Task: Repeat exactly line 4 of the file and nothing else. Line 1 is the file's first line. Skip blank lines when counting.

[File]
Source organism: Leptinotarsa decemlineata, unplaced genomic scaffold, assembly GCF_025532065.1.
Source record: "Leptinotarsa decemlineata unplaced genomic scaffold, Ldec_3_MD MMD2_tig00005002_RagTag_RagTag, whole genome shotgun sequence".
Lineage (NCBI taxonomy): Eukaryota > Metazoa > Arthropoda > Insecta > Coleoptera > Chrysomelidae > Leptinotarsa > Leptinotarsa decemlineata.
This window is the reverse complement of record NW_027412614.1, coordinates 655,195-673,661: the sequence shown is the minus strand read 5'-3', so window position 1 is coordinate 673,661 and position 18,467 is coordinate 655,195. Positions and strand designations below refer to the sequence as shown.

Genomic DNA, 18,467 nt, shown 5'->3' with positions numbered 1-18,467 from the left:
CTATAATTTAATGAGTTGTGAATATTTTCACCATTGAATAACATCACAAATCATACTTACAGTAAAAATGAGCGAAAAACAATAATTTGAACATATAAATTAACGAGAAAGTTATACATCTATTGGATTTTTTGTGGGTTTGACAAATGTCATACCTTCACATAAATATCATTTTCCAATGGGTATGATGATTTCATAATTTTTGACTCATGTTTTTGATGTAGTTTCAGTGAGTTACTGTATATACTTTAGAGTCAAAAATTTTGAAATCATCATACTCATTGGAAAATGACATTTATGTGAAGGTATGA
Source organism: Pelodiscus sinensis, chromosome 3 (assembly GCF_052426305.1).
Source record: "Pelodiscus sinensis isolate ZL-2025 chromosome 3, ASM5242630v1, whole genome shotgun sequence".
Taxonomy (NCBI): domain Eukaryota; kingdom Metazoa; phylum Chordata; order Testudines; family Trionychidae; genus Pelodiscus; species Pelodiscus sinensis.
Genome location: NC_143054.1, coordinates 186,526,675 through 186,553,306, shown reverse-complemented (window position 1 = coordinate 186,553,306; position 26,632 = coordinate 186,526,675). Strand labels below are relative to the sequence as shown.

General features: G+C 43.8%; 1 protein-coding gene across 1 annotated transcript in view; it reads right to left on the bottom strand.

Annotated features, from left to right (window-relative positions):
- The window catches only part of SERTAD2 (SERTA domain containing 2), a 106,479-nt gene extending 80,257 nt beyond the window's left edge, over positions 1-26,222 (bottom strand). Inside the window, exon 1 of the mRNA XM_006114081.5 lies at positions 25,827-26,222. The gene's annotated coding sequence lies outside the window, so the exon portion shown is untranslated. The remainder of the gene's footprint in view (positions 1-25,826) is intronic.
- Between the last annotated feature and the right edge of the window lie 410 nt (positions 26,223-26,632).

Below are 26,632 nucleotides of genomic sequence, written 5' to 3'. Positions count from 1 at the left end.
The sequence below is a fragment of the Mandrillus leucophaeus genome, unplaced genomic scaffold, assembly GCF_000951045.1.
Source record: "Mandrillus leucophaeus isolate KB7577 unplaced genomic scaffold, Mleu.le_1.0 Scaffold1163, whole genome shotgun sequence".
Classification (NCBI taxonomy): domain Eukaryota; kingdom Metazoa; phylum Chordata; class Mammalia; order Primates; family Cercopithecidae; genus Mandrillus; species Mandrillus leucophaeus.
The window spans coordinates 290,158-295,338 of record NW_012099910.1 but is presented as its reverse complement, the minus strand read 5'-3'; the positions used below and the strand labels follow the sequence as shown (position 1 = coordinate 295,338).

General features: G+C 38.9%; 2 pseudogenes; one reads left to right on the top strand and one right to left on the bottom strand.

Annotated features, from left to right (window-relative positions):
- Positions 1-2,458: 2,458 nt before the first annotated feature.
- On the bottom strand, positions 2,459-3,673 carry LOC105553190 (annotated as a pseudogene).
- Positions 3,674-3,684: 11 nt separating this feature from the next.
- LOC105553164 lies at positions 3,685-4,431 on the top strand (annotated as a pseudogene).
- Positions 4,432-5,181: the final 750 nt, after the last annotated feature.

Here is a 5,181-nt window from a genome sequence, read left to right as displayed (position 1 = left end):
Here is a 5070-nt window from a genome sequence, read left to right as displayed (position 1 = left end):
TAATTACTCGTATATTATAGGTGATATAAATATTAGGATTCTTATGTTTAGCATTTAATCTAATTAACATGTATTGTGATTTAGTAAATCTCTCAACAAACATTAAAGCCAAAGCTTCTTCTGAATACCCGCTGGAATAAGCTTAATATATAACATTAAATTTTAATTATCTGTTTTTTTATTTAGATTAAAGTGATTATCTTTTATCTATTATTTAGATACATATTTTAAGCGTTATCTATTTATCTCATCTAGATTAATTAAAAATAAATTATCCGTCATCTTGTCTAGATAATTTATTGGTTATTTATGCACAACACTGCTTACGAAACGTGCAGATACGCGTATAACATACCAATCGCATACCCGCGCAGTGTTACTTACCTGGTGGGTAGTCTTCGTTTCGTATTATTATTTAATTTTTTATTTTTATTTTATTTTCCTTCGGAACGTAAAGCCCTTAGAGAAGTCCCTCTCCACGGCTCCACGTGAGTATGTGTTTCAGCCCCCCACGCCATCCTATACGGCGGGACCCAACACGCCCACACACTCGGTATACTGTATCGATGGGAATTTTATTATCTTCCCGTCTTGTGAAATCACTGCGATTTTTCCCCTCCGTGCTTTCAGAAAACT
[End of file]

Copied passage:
This window is the reverse complement of record NW_027412614.1, coordinates 655,195-673,661: the sequence shown is the minus strand read 5'-3', so window position 1 is coordinate 673,661 and position 18,467 is coordinate 655,195. Positions and strand designations below refer to the sequence as shown.